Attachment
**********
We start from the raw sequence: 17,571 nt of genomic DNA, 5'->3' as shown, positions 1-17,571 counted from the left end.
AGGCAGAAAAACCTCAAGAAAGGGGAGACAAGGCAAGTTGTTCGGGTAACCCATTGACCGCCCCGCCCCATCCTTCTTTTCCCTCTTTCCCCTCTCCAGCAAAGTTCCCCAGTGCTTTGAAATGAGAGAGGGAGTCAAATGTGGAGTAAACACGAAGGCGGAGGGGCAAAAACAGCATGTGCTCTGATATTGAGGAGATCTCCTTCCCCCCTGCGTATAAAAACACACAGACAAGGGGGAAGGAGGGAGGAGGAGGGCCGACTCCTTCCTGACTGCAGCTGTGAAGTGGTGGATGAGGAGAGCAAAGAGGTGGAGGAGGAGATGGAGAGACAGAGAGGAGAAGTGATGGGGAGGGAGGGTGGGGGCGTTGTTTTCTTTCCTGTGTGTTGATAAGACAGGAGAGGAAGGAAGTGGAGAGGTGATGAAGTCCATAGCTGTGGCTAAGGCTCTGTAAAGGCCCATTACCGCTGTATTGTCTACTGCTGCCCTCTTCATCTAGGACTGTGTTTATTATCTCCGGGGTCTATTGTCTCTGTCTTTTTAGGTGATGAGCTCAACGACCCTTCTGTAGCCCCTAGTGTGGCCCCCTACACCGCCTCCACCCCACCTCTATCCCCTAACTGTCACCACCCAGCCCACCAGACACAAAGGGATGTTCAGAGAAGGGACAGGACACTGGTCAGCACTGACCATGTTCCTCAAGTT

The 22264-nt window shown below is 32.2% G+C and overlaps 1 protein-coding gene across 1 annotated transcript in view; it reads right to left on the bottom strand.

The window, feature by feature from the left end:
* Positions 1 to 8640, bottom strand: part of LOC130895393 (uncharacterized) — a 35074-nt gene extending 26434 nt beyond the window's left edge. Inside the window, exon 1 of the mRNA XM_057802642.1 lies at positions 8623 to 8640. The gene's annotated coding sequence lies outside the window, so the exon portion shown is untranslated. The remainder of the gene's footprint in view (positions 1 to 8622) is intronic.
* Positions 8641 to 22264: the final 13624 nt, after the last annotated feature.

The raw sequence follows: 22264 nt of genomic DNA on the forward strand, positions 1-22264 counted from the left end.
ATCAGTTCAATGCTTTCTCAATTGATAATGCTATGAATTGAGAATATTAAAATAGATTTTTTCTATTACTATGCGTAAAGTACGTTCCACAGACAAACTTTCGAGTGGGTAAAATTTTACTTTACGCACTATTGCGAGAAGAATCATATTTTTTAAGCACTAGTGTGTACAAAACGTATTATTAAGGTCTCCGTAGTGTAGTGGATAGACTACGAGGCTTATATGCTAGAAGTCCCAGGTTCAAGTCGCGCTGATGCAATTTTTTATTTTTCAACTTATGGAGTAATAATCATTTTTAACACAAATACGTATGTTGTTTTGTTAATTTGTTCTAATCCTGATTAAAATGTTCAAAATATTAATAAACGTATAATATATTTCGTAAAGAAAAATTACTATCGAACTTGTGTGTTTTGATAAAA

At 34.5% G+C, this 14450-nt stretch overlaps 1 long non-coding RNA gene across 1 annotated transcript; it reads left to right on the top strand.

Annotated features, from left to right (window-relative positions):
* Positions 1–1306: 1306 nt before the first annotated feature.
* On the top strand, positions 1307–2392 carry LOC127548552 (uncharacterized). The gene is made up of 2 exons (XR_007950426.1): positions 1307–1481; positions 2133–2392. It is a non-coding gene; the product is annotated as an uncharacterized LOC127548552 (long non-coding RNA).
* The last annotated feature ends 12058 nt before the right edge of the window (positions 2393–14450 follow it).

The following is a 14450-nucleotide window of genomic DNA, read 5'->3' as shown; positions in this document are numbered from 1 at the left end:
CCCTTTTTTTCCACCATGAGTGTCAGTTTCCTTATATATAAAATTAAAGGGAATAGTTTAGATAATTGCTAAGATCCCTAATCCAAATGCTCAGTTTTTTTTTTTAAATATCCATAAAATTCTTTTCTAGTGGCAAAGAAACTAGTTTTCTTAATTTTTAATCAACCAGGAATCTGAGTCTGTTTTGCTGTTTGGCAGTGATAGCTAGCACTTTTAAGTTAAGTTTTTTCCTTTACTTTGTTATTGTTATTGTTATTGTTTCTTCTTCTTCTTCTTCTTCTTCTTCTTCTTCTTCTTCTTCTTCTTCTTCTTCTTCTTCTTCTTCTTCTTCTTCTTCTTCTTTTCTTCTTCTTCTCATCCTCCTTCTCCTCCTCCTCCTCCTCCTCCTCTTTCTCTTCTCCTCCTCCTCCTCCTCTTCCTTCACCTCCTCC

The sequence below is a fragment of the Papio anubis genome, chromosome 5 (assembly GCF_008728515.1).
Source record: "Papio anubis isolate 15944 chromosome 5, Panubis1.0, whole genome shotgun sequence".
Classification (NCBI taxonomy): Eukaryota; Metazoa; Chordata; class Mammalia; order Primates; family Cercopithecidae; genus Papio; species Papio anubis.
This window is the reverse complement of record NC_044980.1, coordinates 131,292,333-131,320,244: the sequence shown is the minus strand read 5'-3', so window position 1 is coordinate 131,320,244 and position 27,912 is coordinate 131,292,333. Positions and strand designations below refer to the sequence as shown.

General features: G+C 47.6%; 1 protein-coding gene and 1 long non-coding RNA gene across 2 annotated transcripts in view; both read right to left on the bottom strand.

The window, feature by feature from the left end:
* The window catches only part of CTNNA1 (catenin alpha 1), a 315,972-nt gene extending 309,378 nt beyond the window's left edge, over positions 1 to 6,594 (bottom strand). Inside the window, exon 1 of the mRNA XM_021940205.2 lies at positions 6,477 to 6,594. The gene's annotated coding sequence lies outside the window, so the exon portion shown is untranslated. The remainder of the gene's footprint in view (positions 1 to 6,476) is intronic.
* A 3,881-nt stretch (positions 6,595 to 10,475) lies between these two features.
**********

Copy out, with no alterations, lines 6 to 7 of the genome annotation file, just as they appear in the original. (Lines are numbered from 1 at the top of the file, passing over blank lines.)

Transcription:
* Positions 8641 to 22264: the final 13624 nt, after the last annotated feature.

The raw sequence follows: 22264 nt of genomic DNA on the forward strand, positions 1-22264 counted from the left end.